- SonderMind has acquired technology and “select technology team members” from Mindstrong, a digital mental health platform that revealed plans to shutter its operations earlier this year.
- Mindstrong raised a $100 million series C round early in the pandemic, bringing its total funding haul up to $160 million, but at the start of 2023 filed to layoff 128 employees and permanently close its office in California by Mar. 24. The news came amid a steep fall in digital health funding.
- SonderMind, which matches people to local therapists, has stepped in to acquire technology and some staff from Mindstrong. The rest of Mindstrong has terminated its operations.
Mindstrong was one of the digital health startups that raised large financing rounds as the pandemic increased interest in virtual healthcare. The company provided access to an in-house team of therapists, psychiatrists and care coordinators via smartphones and created an app designed to track changes in mental health symptoms through “AI-powered digital biomarker technology.”
The app was designed to alert the clinical team when the digital biomarkers indicated a patient’s mental health may be at risk of deteriorating. Other features included in-app messaging, video and phone conversations with therapists and telehealth medication management with a psychiatrist.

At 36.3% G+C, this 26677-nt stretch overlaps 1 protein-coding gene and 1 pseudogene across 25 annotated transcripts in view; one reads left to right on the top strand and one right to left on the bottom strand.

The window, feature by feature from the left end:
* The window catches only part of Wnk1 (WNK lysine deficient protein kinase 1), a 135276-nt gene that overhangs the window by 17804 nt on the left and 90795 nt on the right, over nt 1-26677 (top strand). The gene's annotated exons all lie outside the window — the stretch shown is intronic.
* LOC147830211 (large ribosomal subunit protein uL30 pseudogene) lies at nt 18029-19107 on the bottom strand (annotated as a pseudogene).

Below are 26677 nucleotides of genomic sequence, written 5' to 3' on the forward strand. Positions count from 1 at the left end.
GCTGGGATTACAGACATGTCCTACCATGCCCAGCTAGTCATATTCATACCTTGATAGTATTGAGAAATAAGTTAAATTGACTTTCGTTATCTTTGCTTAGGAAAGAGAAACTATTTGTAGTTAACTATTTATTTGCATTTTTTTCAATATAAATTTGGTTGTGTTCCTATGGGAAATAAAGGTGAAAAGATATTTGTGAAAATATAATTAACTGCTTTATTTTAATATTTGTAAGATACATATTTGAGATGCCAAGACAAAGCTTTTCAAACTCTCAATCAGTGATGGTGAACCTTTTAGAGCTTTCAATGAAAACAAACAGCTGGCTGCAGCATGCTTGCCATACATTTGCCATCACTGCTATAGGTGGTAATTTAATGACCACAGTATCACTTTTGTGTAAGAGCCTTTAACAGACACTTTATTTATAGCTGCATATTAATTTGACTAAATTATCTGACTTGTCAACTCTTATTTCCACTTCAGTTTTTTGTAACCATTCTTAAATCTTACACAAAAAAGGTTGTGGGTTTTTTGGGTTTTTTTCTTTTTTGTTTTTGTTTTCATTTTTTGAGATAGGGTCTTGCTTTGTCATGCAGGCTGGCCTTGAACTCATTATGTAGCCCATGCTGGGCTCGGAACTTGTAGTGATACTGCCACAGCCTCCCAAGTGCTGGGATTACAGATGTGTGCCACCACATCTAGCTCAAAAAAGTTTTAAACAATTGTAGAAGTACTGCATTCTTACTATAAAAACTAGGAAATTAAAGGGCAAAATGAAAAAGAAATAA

SonderMind has its own app for Android and iOS devices, through which it matches users to therapists, and another app to “measure, monitor and strengthen your brain” that stems from its 2022 buyout of Total Brain.
“With the addition of Mindstrong technology, we will be equipping clinicians with the clinical capabilities they need — such as tailored care pathways and enhanced measurement-based care — using technology and data to strengthen their ability to deliver high-quality care that helps individuals get better, faster,” SonderMind CEO Mark Frank said in a statement.
The collapse of Mindstrong comes amid a turbulent period for the digital health sector. U.S. funding increased from $8.1 billion in 2019 to $29.3 billion in 2021, only to fall by around 50% in 2022, according to Rock Health Funding collapsed in the second half of 2022 and, while it was still the second biggest year for digital health ever, it became harder to raise money at attractive valuations.